-Coral Honeysuckle (Lonicera sempervirens) - A running vine that is must be pruned to keep in a confined area. Coral blooms form clusters of tubular flowers. A yellow form is also available. Full sun to part shade. Full sun to part shade.
-Honeysuckle 'Pam's Pink' (Lonicera x americana 'Pam's Pink' ) - Gardeners familiar with the invasive growth of Japanese honeysuckle will appreciate the non-invasive habit of Pam's Pink, named after Texas rose rustler Pam Puryear. This vine bears wine and cream colored blooms. Not as prone to powdery mildew as most other honeysuckle varieties such as 'Gold Flame'.
-Crossvine (Bignonia capreolata) - The native form sports rusty brown-red to yellow blooms. A dazzling variety 'Tangerine Beauty' is a show stopper with its tangerine to coral blooms. It blooms profusely in spring and sparsely later in the season. Full sun to part shade.
-Trumpet Creeper (Campsis radicans) - The "wild" version is often cursed as a rampant weedy vine. Newer cultivars like 'Madame Galen' & 'Georgia' offer larger blooms and have a place as a strong vine for a large arbor. Full sun to part shade.
-Wisteria (Wisteria sp.) - Several species and varieties are available. Long cascades of blue to purple flowers in spring. Looks great trained along the top of a fence.
-Carolina Jessamine (Gelsemium sempervirens) - Evergreen vine that puts on spring show of trumpet shaped yellow blooms. Full sun to part shade. All parts of the plant are poisonous.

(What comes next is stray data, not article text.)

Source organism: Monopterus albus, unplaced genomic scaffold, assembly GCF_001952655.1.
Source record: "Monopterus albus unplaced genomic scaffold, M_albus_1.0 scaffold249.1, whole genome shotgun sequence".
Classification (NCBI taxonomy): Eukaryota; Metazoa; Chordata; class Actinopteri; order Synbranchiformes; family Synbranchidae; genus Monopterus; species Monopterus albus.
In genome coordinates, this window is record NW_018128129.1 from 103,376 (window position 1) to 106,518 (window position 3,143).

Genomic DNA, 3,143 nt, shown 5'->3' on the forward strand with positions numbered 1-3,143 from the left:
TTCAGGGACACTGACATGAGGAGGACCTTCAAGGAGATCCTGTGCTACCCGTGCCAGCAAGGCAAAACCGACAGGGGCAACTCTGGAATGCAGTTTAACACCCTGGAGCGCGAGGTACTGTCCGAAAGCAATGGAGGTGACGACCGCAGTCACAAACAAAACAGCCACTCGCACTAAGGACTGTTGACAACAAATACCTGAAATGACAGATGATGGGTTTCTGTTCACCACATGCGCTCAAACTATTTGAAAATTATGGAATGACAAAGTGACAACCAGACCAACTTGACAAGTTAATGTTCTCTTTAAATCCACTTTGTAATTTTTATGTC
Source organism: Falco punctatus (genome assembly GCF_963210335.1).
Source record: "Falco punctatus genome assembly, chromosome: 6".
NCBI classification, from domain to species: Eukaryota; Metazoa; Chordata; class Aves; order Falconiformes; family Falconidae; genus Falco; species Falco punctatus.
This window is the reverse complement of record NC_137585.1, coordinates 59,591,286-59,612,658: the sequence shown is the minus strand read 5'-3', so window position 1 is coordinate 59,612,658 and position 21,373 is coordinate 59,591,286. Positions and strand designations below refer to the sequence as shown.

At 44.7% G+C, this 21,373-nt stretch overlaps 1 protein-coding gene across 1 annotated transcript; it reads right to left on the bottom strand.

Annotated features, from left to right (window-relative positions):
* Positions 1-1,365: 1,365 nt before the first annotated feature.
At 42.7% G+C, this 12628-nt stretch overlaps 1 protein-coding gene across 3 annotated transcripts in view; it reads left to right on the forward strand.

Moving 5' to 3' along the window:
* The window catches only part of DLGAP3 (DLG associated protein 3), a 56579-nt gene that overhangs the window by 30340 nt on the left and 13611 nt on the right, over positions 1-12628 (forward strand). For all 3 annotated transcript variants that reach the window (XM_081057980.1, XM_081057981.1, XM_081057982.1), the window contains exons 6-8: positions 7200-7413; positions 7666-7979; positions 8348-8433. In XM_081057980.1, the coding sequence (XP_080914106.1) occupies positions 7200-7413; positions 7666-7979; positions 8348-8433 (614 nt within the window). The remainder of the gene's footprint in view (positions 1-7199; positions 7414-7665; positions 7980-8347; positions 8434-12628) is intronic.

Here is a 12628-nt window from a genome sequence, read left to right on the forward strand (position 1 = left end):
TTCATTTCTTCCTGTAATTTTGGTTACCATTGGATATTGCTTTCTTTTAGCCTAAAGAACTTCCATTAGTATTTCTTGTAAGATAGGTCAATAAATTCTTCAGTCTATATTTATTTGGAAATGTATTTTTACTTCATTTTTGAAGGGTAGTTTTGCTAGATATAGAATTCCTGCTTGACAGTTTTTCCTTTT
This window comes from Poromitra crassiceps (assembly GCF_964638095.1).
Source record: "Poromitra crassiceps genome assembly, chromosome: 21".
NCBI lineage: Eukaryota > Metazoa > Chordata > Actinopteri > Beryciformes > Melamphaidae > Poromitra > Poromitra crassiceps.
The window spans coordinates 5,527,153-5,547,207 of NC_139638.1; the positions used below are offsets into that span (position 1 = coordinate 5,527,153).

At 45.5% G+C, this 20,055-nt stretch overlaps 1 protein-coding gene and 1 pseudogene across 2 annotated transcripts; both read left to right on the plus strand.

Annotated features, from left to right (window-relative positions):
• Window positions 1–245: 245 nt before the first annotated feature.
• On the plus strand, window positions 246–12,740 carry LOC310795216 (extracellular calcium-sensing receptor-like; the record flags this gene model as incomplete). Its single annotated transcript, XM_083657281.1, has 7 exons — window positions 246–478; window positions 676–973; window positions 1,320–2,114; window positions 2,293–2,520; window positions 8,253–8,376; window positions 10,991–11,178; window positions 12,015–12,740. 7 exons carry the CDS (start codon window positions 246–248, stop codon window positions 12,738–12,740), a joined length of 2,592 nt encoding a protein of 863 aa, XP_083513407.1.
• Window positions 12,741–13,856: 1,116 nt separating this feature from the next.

-Lady Banks Rose (Rosa banksiae) - Long arching thornless canes bear yellow blooms in spring. Needs lots of room to do its thing. Full sun. A lightly fragrant, white blooming form is also available.
-Yellow Butterfly Vine or Gallinita (Mascagnia macroptera) - Semi-deciduous vine named after the butterfly-shaped seed pods which form after the yellow clusters of flowers drop. Full sun. May freeze to ground some years. Give it plenty of room and support to sprawl as it is a vigorous grower.
-Sweet Autumn Clematis (C. ternifolia aka paniculata) - Most types of clematis are best left on the pages of seed catalogues if you garden in central Texas. Sweet autumn clematis is an exception adapting well to our climate as it sprawls in an unmannerly fashion over whatever support you provide. In late summer to early fall is explodes in a billowy white mass of quarter sized white blooms with a vanilla fragrance. For best results add a couple of inches of compost to the soil and maintain moderate moisture. Sun to part shade. The roots do best if shaded by a low growing groundcover or a blanket of mulch.
-Star or Confederate Jasmine (Trachelospermum jasminoides) - Better have plenty of room for it to grow as this vine can easily grow to 20 or more feet in good growing conditions. Not a true jasmine, but still has that wonderful jasmine-like fragrance when the 1" white blooms appear in late spring. Good for shading a west facing brick wall as it has the "holdfasts" that enable a vine to climb masonry structures. Just be ready to keep trimmed to prevent it from climbing onto wood exteriors.
-Madison Star Jasmine - A more cold-tolerant form of the popular climbing or spreading star jasmine. Glossy green leaves highlighted by clusters of incredibly fragrant creamy white flowers reminiscent of orange blossoms.
Limiting this listing to two dozen was a chore as there are so many that I left off the list that also deserve consideration. With so many wonderful choices there is truly a vine for every part of the landscape. Even apartment dwellers can use vines. A container set up against a porch pillar or beside a stair or balcony railing make a great home for several of our less vigorous vines. Take a look around your landscape. There are probably a number of places were a vine could serve you well to beautify, shade or screen a view.